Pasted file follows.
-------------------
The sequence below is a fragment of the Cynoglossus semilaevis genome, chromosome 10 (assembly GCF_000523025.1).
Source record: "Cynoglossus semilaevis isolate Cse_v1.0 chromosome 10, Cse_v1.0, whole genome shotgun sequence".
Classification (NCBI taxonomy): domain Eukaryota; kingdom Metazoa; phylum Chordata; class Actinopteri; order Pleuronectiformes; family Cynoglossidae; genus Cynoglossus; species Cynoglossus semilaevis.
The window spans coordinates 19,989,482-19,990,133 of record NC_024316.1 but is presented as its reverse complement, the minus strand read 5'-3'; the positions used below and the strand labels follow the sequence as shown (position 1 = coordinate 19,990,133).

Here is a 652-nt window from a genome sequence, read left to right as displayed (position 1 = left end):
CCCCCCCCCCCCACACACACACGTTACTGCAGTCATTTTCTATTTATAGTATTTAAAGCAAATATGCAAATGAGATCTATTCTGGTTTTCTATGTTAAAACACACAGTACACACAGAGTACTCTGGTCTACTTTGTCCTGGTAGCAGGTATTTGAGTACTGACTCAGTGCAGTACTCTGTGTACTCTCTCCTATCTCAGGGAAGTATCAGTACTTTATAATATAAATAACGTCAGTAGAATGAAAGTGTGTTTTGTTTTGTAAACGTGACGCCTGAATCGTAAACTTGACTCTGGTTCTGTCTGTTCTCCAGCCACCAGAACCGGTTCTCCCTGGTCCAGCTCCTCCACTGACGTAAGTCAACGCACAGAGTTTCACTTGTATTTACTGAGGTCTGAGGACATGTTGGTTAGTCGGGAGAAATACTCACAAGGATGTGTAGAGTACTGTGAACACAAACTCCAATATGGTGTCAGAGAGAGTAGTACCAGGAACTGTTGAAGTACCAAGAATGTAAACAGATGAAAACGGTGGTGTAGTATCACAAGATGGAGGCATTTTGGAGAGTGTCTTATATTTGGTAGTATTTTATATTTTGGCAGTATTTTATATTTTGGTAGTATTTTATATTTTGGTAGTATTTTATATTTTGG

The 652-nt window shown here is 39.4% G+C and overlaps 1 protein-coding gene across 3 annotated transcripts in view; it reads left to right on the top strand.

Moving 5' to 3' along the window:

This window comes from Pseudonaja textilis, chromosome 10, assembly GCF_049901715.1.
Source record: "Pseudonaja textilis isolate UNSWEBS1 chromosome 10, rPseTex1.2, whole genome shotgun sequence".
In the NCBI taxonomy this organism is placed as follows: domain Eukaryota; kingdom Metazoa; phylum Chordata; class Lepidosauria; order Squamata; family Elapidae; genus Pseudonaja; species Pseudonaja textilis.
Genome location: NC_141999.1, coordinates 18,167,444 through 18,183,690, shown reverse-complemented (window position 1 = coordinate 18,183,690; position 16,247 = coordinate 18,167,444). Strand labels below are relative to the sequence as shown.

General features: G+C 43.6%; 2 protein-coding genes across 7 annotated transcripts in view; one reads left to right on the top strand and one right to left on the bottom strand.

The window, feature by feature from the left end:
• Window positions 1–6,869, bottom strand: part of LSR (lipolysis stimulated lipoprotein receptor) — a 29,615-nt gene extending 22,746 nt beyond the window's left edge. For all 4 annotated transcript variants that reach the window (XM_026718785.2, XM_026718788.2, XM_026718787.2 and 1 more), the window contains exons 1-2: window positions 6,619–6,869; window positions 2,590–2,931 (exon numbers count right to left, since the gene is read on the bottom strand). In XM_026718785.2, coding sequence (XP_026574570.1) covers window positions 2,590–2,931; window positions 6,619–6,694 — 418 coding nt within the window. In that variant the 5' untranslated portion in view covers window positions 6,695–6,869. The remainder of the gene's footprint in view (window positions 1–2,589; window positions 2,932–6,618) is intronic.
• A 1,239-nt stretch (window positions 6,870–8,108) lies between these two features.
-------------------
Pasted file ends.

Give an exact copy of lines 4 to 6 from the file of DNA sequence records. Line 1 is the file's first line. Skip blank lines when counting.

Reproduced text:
The window spans coordinates 19,989,482-19,990,133 of record NC_024316.1 but is presented as its reverse complement, the minus strand read 5'-3'; the positions used below and the strand labels follow the sequence as shown (position 1 = coordinate 19,990,133).

Here is a 652-nt window from a genome sequence, read left to right as displayed (position 1 = left end):
CCCCCCCCCCCCACACACACACGTTACTGCAGTCATTTTCTATTTATAGTATTTAAAGCAAATATGCAAATGAGATCTATTCTGGTTTTCTATGTTAAAACACACAGTACACACAGAGTACTCTGGTCTACTTTGTCCTGGTAGCAGGTATTTGAGTACTGACTCAGTGCAGTACTCTGTGTACTCTCTCCTATCTCAGGGAAGTATCAGTACTTTATAATATAAATAACGTCAGTAGAATGAAAGTGTGTTTTGTTTTGTAAACGTGACGCCTGAATCGTAAACTTGACTCTGGTTCTGTCTGTTCTCCAGCCACCAGAACCGGTTCTCCCTGGTCCAGCTCCTCCACTGACGTAAGTCAACGCACAGAGTTTCACTTGTATTTACTGAGGTCTGAGGACATGTTGGTTAGTCGGGAGAAATACTCACAAGGATGTGTAGAGTACTGTGAACACAAACTCCAATATGGTGTCAGAGAGAGTAGTACCAGGAACTGTTGAAGTACCAAGAATGTAAACAGATGAAAACGGTGGTGTAGTATCACAAGATGGAGGCATTTTGGAGAGTGTCTTATATTTGGTAGTATTTTATATTTTGGCAGTATTTTATATTTTGGTAGTATTTTATATTTTGGTAGTATTTTATATTTTGG